Healthcare and Tech Industry Workers See Major Negative Changes in Mental Wellbeing; New meQuilibrium Study Finds
High Resilience and Employer Support Serve as Critical Buffer
BOSTON, Sept. 29, 2020 /PRNewswire/ -- The pandemic has upended the lives and wellbeing of nearly everyone, but Healthcare employees had the largest decrease in motivation (-48%) of any industry and were least likely to say their employer was supportive, according to a new meQuilibrium study of 7,000 workers which compared changes in job stress, burnout, motivation and sleep between December 2019 and June 2020.
Tech industry employees had the most broadly negative changes of any industry, with double-digit increases in job stress (11%), disordered sleep (14%), burnout (23%), and an almost 40% drop in motivation.
The study also found that Communications industry employees, despite largely supportive employers and limited front line exposure, experienced the largest increase in job stress (30%) and also experienced major decreases in motivation (-33%). Finance/Insurance industry employees seem to have avoided COVID-19-related burnout but face significant challenges with motivation (-32%) and sleep (11%).
"The cumulative impact of the pandemic has been devastating to workers' mental wellbeing," says Brad Smith, Ph.D., Chief Science Officer, meQuilibrium. "The specific challenges employees face differ dramatically by industry, age and gender, yet the overall trend clearly shows the tremendous strain of the pandemic in increased stress, burnout, diminished motivation, and the inability to remain consistently positive."
Wellbeing of Younger Workers and Working Women Hard Hit
The study also found that workers under 40 experienced a 23% increase in disordered sleep, versus an increase in sleep issues of only 1% in older workers. Motivation had a serious decline, with workers under 40 experiencing a decline of 45%, while workers over 40 suffered a 14% decline in motivation. There was also a 19% increase in the risk of burnout among the younger group, while the older group experienced a 3% decreased risk of burnout between December 2019 and June 2020.
"Negative effects of COVID-19 on sleep, burnout, motivation and stress among younger people may reflect more numerous stressors associated with an earlier life stage," says Brad Smith, PhD., Chief Science Officer, meQuilibrium. "In addition to the current crisis, workers under 40 are more likely to be coping with balancing child care and work, as well as facing lower income levels and higher career pressure than their older colleagues."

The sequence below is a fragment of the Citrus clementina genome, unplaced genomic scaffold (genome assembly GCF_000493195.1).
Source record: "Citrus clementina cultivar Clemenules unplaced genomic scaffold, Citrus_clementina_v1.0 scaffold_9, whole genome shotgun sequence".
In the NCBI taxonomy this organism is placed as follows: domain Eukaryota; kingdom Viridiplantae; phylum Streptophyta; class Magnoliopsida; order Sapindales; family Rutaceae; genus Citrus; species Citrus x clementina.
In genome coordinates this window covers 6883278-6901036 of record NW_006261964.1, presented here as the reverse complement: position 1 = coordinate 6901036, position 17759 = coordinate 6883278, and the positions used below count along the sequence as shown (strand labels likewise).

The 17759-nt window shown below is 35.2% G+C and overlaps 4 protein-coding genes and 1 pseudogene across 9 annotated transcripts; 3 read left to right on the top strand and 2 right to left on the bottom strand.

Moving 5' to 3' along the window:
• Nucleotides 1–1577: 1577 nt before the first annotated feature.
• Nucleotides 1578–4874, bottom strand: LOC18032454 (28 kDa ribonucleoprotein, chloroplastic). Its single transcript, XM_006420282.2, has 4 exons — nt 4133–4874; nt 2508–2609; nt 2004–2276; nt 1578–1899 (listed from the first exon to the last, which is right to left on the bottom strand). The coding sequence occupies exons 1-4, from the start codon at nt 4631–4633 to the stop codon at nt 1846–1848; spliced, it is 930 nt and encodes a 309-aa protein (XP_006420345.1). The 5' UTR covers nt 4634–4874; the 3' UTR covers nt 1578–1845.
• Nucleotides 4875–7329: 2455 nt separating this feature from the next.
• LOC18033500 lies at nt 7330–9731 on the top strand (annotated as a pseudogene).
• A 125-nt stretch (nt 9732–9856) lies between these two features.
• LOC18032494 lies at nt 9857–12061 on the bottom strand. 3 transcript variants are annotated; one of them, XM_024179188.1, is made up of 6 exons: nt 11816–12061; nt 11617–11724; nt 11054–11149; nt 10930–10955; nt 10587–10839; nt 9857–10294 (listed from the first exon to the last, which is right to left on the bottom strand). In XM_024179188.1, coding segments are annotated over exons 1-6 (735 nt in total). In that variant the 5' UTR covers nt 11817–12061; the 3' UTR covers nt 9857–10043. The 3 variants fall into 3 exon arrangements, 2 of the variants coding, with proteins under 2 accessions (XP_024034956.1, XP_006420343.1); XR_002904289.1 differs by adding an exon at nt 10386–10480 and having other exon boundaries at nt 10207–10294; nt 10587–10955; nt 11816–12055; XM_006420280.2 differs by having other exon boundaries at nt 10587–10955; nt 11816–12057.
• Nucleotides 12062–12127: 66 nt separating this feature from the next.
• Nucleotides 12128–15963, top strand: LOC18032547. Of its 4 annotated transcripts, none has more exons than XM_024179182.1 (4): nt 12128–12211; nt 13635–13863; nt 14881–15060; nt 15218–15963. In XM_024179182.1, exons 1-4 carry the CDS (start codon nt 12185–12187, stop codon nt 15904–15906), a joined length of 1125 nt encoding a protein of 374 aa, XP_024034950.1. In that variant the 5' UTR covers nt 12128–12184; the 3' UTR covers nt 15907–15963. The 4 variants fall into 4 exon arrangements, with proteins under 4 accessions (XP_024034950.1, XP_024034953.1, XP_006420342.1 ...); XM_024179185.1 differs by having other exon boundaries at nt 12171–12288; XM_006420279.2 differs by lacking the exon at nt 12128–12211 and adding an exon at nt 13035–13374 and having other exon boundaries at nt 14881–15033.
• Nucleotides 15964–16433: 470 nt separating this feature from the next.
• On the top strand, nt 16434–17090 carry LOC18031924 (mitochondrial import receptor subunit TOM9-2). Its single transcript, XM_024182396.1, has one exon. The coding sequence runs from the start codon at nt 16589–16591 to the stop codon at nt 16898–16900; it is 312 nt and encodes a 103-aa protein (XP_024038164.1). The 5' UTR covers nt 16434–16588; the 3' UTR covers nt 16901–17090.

Working women carry a high burden in the workplace, due to the many demands placed on them, and those responsibilities increased during COVID. The study found that high job stress among women increased by nearly 20%, while job stress among men increased just 1.6%. In addition to job stress, the rate of decreased motivation was substantially higher among women (31%) than among men (21%).
Employer Support Serves As Critical Buffer
The study found that perceptions of employer support serve as a critical buffer against threats to employee wellbeing. The rate of increase in job stress among employees who feel unsupported by their employer was more than ten times higher than those who feel strongly supported by their employer. Increases in symptoms of burnout, disordered sleep, and motivation difficulties were also all substantially higher among those who did not feel supported by an employer.
"Employer support for employee wellbeing can help reduce behavioral health risk, as well as improve engagement and commitment from employees," says Dr. Smith. "Resilience is a crucial skill, as study participants with the highest resilience levels managed the negative effects of COVID-19 significantly better than those with low or moderate resilience."
The full meQuilibrium study can be found here.
meQuilibrium is the #1 digital solution for building employee resilience.
Dr. Smith is available for interview.
Please include this link: https://go.mequilibrium.com/impacts-covid19-workforce_whitepaper.html
Beth Brody, BrodyPR
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